There goes the universe again–humbling man; showing him that, while his attempts to control nature may be noble, he still can’t do better when it comes to running living organisms. Take joint replacements, for example, long seen as modern orthopedic miracles (and in some ways they are), they are now being implicated in creating a painful inflammatory condition that could destroy bone and loosen the new joint.
According to new research, the titanium used to make artificial joints can lead the body to enter into an autoimmune inflammatory response, called Th2, that activates “alternatively activated macrophages,” a group of immune cells thought to be responsible for the bone destruction in the inflammatory condition.
The researchers believe that titanium chips slough-off the artificial joint surfaces, causing an allergic-type reaction, the type of inflammation associated with allergens and parasitic worm infections. The study was carried out in mice and results were published in the Journal of Immunology.
These new findings bring up two important points for me. One: I still believe joint replacements are too quickly recommended. Although joint degeneration is a real phenomenon, what causes it is of some misunderstanding by the medical profession. Joints don’t just break down. Often other biomechanical dysfunctions predispose to joint wear-and-tear, and by correcting them, the joint can readily be saved. In other words, too many replacements are happening instead of rehabilitating, and allowing self-healing. This is another paradigm problem, whereby orthopedic medicine believes joint breakdown to be random and arbitrary, and joint reconstruction a common necessity.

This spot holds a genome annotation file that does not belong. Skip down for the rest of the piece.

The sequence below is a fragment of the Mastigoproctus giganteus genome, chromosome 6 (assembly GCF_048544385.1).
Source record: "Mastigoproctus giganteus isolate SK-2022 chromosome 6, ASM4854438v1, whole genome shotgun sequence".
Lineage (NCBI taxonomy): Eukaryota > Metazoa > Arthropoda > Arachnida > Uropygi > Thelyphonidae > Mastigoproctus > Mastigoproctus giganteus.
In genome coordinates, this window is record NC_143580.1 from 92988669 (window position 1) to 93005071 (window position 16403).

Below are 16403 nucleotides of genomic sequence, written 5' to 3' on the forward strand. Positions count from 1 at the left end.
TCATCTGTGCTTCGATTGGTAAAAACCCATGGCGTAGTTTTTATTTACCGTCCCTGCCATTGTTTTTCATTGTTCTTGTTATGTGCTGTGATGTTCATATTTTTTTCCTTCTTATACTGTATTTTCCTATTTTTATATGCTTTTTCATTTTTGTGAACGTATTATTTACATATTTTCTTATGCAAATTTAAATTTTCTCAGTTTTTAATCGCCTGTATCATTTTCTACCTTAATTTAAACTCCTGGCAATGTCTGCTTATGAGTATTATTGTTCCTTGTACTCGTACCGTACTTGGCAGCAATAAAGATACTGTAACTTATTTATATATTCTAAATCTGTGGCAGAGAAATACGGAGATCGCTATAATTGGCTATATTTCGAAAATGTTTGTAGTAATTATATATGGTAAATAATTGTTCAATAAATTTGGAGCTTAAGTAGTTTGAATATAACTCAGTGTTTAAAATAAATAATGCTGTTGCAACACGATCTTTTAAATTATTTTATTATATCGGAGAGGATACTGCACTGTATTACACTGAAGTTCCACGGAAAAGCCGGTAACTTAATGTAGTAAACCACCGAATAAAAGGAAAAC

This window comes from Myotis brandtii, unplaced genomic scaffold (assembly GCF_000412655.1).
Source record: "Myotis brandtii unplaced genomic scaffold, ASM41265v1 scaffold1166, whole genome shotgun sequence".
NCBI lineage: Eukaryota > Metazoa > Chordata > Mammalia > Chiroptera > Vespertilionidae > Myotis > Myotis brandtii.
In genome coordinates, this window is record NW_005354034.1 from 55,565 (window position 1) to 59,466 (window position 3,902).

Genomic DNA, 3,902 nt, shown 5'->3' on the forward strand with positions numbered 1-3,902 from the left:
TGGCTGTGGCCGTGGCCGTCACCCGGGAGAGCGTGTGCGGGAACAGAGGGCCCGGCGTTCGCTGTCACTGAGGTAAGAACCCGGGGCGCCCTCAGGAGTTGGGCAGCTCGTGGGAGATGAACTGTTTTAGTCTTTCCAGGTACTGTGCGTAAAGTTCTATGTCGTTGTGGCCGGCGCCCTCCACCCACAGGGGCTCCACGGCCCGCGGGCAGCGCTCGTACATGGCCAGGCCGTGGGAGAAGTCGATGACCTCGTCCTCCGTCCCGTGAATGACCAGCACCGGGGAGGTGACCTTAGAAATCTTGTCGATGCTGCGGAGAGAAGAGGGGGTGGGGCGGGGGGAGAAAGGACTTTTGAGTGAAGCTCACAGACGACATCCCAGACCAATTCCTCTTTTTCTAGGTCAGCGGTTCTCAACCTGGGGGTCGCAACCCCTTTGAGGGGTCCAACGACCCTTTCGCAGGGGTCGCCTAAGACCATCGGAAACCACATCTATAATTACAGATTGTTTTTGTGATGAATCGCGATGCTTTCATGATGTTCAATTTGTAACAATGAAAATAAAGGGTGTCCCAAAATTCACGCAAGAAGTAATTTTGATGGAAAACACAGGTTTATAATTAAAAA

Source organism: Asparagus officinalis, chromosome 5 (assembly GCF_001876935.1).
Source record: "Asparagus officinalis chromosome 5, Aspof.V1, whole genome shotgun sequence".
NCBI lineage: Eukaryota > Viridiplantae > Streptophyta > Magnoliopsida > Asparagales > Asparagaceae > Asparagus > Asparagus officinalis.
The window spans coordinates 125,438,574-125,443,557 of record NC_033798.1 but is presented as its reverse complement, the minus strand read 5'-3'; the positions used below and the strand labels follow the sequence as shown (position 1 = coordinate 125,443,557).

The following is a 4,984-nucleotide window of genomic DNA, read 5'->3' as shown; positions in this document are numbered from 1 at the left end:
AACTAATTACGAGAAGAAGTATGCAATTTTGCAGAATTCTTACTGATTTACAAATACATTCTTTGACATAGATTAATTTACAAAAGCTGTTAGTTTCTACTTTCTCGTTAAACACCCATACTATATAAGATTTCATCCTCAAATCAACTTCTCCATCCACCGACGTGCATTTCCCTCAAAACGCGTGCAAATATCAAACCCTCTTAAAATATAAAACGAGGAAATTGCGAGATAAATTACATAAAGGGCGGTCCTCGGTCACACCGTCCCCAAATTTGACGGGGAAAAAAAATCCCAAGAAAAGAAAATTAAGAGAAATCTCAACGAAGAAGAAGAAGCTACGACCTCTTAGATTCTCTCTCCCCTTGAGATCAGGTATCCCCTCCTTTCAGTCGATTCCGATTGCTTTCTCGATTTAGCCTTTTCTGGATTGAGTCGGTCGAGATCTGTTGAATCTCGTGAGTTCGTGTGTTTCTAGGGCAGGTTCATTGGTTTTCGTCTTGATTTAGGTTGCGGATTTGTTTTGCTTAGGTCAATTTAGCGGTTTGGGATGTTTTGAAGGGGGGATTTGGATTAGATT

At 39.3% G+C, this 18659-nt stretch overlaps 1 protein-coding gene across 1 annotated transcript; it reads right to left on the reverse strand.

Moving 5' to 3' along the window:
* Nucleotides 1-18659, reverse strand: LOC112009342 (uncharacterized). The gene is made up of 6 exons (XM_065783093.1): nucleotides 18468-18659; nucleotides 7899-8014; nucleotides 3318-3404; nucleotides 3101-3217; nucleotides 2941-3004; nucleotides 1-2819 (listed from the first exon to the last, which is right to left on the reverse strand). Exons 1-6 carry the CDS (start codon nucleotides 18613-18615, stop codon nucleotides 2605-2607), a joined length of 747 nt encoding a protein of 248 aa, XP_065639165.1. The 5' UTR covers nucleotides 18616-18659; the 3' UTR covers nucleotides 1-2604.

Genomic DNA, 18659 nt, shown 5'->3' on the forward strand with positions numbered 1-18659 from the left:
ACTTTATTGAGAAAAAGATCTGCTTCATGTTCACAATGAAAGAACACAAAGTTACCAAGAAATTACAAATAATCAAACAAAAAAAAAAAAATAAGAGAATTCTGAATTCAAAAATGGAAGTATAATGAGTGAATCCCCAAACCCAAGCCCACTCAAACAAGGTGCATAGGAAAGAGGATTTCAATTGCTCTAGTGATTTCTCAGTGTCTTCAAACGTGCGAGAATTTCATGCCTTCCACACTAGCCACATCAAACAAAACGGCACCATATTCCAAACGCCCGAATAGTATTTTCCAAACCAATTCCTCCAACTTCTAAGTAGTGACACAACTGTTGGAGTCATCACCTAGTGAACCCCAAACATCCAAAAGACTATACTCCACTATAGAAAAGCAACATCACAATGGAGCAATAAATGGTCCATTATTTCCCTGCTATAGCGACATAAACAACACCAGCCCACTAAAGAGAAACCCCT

Two: I think that the researchers are somewhat off-base with their analysis, particularly that “alternatively activated macrophages” are responsible for bone breakdown. It is my understanding that alternatively activated macrophages are involved in the “resolution of inflammation and promotion of wound repair due to their anti-inflammatory, fibrotic, proliferative, and angiogenic activities,” which would make sense to me, as I would think the body would attempt to heal the area. The body sees titanium as foreign, and develops an allergic response to it. Classic macrophages, not alternatively activated macrophages, likely breakdown bone and promote the inflammatory response. The presence of alternatively activated macrophages is the organisms attempt to heal, the natural response of a living organism.
To my mind, why not just look to correct the underlying causes of joint breakdown? Chronically tight muscles, excess weight, foot dysfunction, chronic subluxations–all can lead to increased joint breakdown. But each one of these causes is ignored by some in the orthopedic profession. Why? Part of the reason has to do with everything looking like a nail to the hammer-wielder. In other words, professionals rely on what’s in their arsenal first and foremost. Unfortunately for you and me that means the cultural health authority always having scalpel ready for business.
The other reason is that–in the short term, at least–surgery is much easier than hard work required in rehab (About 773,000 Americans have a hip or knee replaced each year). For doctors and patients alike, easier is more attractive; and when the other causes are ignored (or denied), what better way to explain failure than the “no guarantee” nature of all surgical procedures.
My philosophy is simple and valuable in the long term. Always try conservative first, get the body back into operable biomechanical condition, and let the body do it’s own self-healing. The presence of alternatively activated macrophages should be proof enough that the body will always attempt healing, even in severely challenging situations (like having a foreign metal put into your body). If after a good-old-college-try at conservative care and self-healing doesn’t do the trick, then get the surgery. Conservative first, surgery last. Simple.